James

James's entry in the School Leavers Yearbook. He had a cut on his head at the time, and added it to his picture.

James’s entry in the School Leavers Yearbook. He had a cut on his head at the time, and added it to his picture.

Writing my post about Cricket for the ‘C’ post reminded me of another reason why I may have a mental block against the sport. His name was James, a mate of mine at school. He looked like a young Prince Charles, even down to the sticky out ears. He was very English, fantastic at sport, tall, funny and a lovely friend.

He used to entertain us with his impersonations, which was fashionable humour back then. His great passion in life was cricket (and football, and rugby), so his best impersonations were Richie Benaud, Brian Johnstone and other commentators, as well as the rest of the full repertoire of Rory Bremner who was the big impressionist of the eighties and nineties.

I remember a big group of us had gone to a club in Leamington one night, around the time we were leaving school for good, and I stood by the bar chatting to James. As I ordered a round of drinks, Cinzano and Lemonade (it was 1991 and we were a bit posh), I saw one of our friends nudging James and overheard him saying: now, now, kiss her, kiss her! All of sudden, James grabbed me and snogged my head off. I got over the shock to register lots of saliva and a grip that was slightly too hard on my arms.

It led to a few more snogs on subsequent occasions. My dad, who I lived with in those teenage years, went away on a golfing holiday, so I held my first dinner party as I had the house to myself. James was there with a bunch of our mates and we danced together to an eclectic mix of ‘Whole of the Moon’ (was that the Waterboys?), ‘Size of a Cow’ by Wonder Stuff, and ‘I Wanna Sex you Up’ by Colour Me Bad (What can I say? We were young and our taste in music was terrible. Again, ’91.)

Two days after my dinner party, Freddie Mercury died. Two days after that, James had a big argument with his dad and stormed out of their house. At the end of their gravel driveway, he locked eyes with a driver of a car who didn’t slow down. James slipped on the gravel as he tried to stop for the car and slid under the wheels. If memory serves correctly, James didn’t die straightaway. The story goes that his father got to him and held him, and then he died. The rest of the planet wouldn’t shut up about Freddy Mercury, while I hated everything around me because James wouldn’t see it or experience it ever again: the sun, the moon, music, laughter.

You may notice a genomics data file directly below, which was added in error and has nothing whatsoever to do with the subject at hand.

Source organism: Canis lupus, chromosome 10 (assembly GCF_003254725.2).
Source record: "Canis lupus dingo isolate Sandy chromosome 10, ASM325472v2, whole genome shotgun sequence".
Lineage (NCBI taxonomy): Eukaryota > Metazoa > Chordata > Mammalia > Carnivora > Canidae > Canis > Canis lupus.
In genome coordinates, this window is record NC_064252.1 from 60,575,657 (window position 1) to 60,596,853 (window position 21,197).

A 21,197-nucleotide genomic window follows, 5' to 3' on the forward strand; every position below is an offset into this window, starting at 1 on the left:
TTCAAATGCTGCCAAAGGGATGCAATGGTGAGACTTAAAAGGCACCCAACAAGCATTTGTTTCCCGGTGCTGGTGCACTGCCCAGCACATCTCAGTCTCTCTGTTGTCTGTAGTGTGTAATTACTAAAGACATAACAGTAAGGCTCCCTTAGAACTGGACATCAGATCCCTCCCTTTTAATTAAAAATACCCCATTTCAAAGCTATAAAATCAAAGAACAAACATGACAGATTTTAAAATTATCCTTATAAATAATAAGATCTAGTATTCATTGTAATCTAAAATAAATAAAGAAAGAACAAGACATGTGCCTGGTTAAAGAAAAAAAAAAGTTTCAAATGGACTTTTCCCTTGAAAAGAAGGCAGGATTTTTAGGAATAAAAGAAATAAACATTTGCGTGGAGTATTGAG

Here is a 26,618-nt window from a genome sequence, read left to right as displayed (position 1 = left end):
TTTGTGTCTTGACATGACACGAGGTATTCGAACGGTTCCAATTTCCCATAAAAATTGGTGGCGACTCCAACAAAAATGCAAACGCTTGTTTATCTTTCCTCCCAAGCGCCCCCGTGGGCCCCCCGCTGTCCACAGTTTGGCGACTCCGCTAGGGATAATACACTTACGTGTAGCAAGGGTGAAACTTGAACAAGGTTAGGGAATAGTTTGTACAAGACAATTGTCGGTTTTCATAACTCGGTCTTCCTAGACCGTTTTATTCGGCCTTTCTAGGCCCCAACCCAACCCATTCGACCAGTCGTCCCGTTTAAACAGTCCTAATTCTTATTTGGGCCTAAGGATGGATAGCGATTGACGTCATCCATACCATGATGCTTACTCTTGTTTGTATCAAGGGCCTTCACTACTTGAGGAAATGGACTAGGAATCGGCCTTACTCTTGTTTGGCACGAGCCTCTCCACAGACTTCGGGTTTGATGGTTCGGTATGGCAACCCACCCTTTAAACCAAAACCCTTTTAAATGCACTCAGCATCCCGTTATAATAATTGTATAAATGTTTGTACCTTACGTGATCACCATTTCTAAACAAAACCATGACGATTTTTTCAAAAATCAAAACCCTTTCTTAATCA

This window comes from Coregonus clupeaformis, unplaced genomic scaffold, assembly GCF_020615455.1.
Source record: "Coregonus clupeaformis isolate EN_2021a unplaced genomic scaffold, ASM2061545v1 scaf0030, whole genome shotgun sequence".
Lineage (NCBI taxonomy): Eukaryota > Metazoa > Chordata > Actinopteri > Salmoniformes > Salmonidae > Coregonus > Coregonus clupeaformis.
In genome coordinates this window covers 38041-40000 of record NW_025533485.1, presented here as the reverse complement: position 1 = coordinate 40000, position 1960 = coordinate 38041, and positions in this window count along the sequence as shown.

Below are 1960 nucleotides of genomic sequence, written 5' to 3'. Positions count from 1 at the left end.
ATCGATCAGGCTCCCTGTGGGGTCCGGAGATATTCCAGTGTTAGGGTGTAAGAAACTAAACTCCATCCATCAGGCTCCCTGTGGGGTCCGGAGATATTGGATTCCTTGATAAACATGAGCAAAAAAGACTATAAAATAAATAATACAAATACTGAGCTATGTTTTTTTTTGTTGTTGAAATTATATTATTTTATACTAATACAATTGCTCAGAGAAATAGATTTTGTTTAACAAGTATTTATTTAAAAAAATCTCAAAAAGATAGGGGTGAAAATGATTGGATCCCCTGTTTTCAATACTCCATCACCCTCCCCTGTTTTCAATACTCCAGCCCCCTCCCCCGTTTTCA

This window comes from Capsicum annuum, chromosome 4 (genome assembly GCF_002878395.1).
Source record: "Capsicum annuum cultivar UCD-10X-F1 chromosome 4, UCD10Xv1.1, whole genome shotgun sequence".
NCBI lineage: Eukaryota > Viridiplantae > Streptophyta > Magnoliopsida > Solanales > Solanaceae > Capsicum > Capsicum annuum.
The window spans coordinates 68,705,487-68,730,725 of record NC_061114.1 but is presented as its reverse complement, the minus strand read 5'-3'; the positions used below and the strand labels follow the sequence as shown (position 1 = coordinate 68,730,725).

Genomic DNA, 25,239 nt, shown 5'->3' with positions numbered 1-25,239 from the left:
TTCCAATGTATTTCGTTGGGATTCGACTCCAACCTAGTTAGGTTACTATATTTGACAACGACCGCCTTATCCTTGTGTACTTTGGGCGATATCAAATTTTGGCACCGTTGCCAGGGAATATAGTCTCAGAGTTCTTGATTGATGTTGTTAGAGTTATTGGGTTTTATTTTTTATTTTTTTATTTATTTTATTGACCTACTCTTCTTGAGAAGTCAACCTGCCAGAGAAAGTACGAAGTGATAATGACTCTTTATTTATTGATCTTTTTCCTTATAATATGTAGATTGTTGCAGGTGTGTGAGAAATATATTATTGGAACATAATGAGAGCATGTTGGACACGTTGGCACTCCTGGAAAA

He was only eighteen.

At James’s funeral, crowds of people stood outside the packed church, unable to get in. I went to the funeral with Urszula, another girl he’d dated at school before me. I wasn’t quite a girlfriend, but no longer just a friend either. I had a seat in the church, but we didn’t go to the wake. Urszula and I had a drink in a pub on our own and drank to the tall, sexy guy who looked like Prince Charles and made us all laugh with the voices of cricket.

One of the most surreal moments of my life, and I will base a fiction on it one day, was being asked by my dad to go and pick up a Chinese takeaway only a few hours after I’d learned that James had been killed. I remember sitting on the hard window bench waiting for Sweet and Sour Pork and Chicken Chow Mein, looking at the other customers and thinking: don’t these people know what we’ve lost? How can they not know what we’ve lost?

J

PS. I read the sad news of Richie Benaud’s passing this morning. I wrote this post a few days ago, and it feels like an eery coincidence that I am publishing it today. Rest in Peace, Mr. Benaud. And you, James.

PPS. I honestly can’t remember if Freddie Mercury died first, or James, but there was definitely only a few days in it. Trying to remember those details from so long ago is almost impossible I’m finding.

10 thoughts on “James

  1. Oh my god, what a sad, sad story! That’s terrible, and terrible for his father that their last exchange was an argument.

    (I have to add that I love impressions, fashionable or not. 🙂 )

    • It was horribly sad 😦 That was my first experience of grief, as it was for many of us at that time. It’s been good to remember these events from my past and write about them. Are you finding that with your stories for this challenge?

      • Absolutely – I’m finding it quite indulgent to go back to my childhood memories, it’s a lot of fun. Luckily for me they’re on the whole positive and I’m focusing on the nicer memories I have. It must be a fair bit harder to revisit something as tragic, but there’s something quite carthatic in writing about a difficult time I think – are you finding that?

      • Yes! Very cathartic. I am going to write a post on this, but for me getting in touch with my past through this challenge is really reconnecting me with who I am and what has shaped me. Something I don’t think about usually. Terrific experience even though there’s bad memories as well as good. 🙂

  2. As orgoh. Mine was Alan Moray, a friend. 12 years old. Playing tag at school. Jumped over patter tennis rope as tagged. Hit head on asphalt. To doctor. OK. Home. Back to doctor later. To hospital. Coma. Died. My first funeral. First Scouts honour guard. Still with me today more than 30 years later. But the girl who tagged him I remember most. I remember her name too. No need to say. She was called names by other kids for the rest of the year. No need for detail. You know. Unkind, awful, maybe they were just being kids. Probably didn’t mean anything to them. But years later I heard she had a really, really tough time of it. Maybe she never got over it. If ever I see her, I would tell her it wasn’t her fault. I hope she knows. I hope someone told her years ago. I regret not being big enough then to know that there was more than my own grief and shock losing a mate.

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